Meet Meghnaa Tallapragada

Meghnaa Tallapragada
Meghnaa Tallapragada

 

 

 

 

 

 

 

 

 

 

 

 

 

 

 

 

 

 

 

 

 

 

 

 

 

 

 

 

 

 

The first-place award in the Humanities and Design category at this year's Graduate Student Research Symposium went to Meghnaa Tallapragada. A second-year graduate student in the Department of Communication, her winning poster presented her research on "Public engagement in developing countries: A proposal for engagement for nanotechnology in water purification."

Tallapragada was born and raised in Hyderabad, India, and earned her undergraduate degree in Electrical and Electronics Engineering from Chaitanya Bharathi Institute of Technology (Osmania University) in Hyderabad. After being admitted to the graduate program at NC State, she credits Dr. Melissa Johnson with helping her make the difficult transition from engineering to communication.

So, what brought an engineering student from India to NC State in pursuit of a degree in communication? Tallapragada says that it was her father ". . . Srikant Tallapragada, [who] was keen on me pursing higher education from a good University and his preference was NC State. He was admitted to a graduate program in a US University in the 1970s (he still cherishes his admission letter) but, could not pursue it then due to personal commitments. I wanted to make this dream of his a reality and came here initially for my masters in engineering."

But during her first semester, she was forced to rethink her decision. With the help of NC State's Counseling Center, Tallapragada discovered that her interests and her strengths were in the communication field. Dr. Johnson proposed the ideas of combining her engineering background with communication and working as a research assistant with Dr. David Berube helped her tie the two fields together.

For her graduate research, Tallapragada created ". . . a public engagement model that can be used to introduce new technology to rural people in developing countries." Her model -– introducing nanotechnology for water purification as an example -- is not designed to persuade rural people, rather it gives them the opportunity to make decisions based on the risks and benefits associated with the specific technology. Tallapragada states: "The important element is that there should be exchange of information between the panel and rural people. The technical details can be provided by people in the panels whereas local knowledge and other specificities of these regions can be given by local people." She firmly believes that the key is two-way communication, a dialogue between the panels and the locals.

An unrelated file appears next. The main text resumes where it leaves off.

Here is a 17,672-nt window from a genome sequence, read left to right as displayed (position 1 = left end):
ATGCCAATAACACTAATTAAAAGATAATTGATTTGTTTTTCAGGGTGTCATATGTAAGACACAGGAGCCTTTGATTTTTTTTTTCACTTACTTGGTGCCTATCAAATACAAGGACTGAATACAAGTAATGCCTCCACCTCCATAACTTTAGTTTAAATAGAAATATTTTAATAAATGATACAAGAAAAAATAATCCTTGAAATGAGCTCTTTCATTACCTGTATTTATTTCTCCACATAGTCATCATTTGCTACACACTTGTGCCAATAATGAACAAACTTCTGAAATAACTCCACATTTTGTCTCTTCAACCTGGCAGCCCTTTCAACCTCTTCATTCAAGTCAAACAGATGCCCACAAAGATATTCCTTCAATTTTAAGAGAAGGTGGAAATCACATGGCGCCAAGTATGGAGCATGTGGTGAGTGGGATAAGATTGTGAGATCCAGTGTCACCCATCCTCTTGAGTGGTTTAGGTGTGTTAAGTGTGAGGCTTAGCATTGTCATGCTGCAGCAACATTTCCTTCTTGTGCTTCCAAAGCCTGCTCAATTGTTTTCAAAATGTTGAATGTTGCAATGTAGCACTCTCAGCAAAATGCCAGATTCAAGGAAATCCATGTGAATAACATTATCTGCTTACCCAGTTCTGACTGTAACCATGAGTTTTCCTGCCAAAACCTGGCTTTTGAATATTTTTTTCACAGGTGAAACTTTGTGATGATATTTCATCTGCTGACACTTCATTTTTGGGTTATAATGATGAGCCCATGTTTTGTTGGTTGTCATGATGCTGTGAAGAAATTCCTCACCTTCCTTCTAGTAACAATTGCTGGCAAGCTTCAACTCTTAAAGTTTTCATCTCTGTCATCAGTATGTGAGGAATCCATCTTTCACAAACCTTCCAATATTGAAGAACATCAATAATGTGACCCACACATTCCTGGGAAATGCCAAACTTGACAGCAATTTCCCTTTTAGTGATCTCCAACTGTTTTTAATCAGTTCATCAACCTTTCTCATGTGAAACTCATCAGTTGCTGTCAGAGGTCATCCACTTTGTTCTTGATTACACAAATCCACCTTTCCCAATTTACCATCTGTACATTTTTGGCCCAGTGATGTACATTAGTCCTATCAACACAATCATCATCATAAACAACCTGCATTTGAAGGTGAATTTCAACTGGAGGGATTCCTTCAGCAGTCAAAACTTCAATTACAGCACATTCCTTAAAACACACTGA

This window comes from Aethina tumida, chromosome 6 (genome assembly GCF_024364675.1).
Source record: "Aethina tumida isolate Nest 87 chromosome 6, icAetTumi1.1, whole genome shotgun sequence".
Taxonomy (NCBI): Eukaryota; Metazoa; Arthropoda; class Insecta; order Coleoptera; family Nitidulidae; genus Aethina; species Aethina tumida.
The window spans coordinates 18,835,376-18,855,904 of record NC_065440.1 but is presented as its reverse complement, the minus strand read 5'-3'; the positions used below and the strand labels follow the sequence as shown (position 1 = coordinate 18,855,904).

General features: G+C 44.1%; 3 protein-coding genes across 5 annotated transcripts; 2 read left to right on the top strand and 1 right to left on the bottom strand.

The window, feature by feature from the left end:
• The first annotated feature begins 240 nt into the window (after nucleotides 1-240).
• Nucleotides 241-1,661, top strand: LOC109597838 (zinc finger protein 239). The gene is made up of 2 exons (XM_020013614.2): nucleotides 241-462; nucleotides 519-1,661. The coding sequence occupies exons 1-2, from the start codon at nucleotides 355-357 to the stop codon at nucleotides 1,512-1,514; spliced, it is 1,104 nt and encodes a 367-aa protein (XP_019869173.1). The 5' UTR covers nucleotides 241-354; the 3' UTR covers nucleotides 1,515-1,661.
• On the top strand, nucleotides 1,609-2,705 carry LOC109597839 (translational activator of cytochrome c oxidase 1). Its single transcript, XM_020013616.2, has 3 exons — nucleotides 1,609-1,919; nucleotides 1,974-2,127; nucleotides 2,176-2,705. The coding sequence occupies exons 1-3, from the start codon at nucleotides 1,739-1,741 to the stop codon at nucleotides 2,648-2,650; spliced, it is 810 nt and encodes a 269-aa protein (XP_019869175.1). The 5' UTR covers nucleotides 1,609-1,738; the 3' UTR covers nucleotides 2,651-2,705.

Tallapragada's approach to this communication issue is unique. She says that currently, the existing good research on public engagement has been developed in the western world. "Coming from a developing country, I was able to apply western theories and customize them to suit non-western developing nations."

And as she got further into her research, she discovered ". . . that it wasn't sufficient to develop one engagement model for all publics of developing nations. There are multiple publics in each country and each public (rural and urban) needs to be engaged differently."

The Graduate Student Research Symposium was Tallapragada's first presentation. But she says that she's rather surprised that she didn't ". . . find it difficult to design my first poster. My engineering background helps me think in lines of models, flow charts, and algorithms so, I was able to apply them to this study. I always found that people understood better when proposed ideas were presented to them visually." The only thing she would add to the poster is a definition for the term "public engagement" -- that way people can quickly know what the model is about. Winning her first poster competition was special, but it was made even more so by having her mother, Premalatha, here for the symposium.

When Tallapragada isn't working on her graduate research or in class, she likes to go shopping, catch up with her friends, or watch movies. She's also has a black belt in karate and was Indian national-level gold medalist in kick-boxing -- two things that have been put on hold for her graduate studies. But she hopes to get back to those some day soon!

With all these activities, it's no wonder that Tallaprgrada's advice to her fellow graduate students is to manage their time and connections effectively. "It is important to schedule your time and I find it helpful to keep weekly timelines. Developing good connections with your faculty and co-graduate students is also essential. Networking helps improve your knowledge and broaden your horizons."


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